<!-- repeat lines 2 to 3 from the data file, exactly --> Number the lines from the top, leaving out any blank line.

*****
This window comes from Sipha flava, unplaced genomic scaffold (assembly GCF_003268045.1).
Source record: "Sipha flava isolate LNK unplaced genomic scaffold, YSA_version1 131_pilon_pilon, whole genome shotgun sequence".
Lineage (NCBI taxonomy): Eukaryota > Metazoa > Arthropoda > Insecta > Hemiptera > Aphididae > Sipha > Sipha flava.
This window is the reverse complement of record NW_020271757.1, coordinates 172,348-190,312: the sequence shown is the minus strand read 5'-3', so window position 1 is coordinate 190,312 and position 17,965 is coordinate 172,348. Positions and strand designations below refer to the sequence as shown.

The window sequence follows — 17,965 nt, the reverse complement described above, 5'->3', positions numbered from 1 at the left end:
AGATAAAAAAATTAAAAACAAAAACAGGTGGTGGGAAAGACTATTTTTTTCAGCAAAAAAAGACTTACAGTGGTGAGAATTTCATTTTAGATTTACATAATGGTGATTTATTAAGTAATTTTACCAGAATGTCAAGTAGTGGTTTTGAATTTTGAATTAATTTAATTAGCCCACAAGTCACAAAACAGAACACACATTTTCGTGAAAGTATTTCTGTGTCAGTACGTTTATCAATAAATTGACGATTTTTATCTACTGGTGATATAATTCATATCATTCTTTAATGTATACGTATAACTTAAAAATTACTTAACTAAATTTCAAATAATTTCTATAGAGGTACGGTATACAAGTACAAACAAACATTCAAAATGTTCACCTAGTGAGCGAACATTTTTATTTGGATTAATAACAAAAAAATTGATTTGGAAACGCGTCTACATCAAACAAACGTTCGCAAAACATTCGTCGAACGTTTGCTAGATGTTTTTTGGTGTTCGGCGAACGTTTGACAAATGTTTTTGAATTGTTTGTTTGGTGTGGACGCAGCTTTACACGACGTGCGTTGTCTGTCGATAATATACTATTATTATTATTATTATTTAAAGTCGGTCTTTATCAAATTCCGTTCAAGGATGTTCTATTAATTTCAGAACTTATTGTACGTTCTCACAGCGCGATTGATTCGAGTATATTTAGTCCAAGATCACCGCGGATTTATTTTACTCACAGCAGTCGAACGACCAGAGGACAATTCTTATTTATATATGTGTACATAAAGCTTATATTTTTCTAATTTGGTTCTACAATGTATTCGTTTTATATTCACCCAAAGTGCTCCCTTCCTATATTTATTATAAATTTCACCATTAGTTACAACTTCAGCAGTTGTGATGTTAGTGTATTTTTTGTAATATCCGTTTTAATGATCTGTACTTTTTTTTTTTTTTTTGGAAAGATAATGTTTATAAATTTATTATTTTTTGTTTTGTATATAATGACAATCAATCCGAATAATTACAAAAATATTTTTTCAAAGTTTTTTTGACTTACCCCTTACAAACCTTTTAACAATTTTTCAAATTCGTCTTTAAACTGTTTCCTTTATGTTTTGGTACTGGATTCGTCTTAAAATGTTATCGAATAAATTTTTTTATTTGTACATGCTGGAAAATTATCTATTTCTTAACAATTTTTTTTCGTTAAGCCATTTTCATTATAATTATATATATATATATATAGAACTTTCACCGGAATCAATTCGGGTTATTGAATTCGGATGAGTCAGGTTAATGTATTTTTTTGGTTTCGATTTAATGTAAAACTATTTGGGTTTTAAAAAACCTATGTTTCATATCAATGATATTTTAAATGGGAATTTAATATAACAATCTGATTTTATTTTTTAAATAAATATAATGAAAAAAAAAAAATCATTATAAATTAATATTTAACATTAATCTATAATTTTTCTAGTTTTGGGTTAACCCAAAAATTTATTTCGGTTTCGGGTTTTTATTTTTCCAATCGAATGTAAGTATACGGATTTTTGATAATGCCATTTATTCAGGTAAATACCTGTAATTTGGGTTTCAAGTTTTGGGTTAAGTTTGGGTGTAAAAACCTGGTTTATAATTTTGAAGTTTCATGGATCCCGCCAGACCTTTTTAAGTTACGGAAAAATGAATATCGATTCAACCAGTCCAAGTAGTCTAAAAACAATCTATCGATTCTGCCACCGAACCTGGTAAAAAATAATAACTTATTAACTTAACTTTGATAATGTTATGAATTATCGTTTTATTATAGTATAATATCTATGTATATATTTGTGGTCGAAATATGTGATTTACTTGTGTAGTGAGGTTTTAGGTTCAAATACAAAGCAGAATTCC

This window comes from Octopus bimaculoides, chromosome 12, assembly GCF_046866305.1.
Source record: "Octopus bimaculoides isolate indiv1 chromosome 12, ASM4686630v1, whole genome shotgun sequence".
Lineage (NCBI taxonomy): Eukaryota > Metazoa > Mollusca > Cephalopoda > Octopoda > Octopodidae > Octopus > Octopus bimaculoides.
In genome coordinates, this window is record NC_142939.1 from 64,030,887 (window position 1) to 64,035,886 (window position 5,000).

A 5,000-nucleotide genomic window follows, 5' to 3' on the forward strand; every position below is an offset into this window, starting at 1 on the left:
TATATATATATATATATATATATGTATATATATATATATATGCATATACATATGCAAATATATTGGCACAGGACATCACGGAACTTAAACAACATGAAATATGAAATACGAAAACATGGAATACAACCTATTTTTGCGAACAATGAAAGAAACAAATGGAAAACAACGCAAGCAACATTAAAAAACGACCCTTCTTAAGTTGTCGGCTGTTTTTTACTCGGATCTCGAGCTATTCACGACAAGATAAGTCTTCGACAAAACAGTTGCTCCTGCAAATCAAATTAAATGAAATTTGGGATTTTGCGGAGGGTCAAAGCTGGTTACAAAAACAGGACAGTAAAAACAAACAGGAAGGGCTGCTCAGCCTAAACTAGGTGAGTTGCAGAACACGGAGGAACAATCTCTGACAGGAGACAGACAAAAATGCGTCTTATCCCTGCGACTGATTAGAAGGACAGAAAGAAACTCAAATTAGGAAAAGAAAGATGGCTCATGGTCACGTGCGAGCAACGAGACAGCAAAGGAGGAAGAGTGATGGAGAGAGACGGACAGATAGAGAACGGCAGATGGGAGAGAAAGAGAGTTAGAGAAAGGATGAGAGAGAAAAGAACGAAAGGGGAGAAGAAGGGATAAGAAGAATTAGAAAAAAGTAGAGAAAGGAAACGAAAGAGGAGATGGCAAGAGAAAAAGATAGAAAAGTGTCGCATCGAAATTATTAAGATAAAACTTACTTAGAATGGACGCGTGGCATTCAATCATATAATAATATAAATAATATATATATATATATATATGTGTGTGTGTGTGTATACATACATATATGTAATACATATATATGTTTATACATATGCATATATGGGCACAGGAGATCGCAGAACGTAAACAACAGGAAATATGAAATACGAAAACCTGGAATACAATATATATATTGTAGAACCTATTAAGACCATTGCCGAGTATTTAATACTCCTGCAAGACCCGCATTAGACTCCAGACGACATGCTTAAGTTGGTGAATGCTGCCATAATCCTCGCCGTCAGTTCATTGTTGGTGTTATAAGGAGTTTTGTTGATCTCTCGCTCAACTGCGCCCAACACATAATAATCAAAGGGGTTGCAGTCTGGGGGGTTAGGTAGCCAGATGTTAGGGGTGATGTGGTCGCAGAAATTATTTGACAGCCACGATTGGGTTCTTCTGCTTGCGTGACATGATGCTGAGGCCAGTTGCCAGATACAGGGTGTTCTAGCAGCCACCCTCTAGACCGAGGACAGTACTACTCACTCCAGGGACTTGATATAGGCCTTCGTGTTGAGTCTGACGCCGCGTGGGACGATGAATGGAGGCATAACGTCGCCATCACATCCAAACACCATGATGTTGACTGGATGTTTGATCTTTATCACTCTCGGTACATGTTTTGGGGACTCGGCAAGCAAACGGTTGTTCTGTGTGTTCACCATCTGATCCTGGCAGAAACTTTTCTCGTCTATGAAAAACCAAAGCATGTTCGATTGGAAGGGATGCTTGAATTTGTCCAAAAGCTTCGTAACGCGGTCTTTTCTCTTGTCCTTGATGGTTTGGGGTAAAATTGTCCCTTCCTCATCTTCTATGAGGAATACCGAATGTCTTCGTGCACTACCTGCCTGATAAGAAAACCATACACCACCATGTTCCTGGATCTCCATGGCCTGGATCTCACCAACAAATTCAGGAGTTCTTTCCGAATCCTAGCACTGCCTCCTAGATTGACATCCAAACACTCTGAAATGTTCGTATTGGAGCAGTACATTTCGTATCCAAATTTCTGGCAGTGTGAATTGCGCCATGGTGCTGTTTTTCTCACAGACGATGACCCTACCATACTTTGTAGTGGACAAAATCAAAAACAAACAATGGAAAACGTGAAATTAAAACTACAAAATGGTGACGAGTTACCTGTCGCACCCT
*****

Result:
Source record: "Sipha flava isolate LNK unplaced genomic scaffold, YSA_version1 131_pilon_pilon, whole genome shotgun sequence".
Lineage (NCBI taxonomy): Eukaryota > Metazoa > Arthropoda > Insecta > Hemiptera > Aphididae > Sipha > Sipha flava.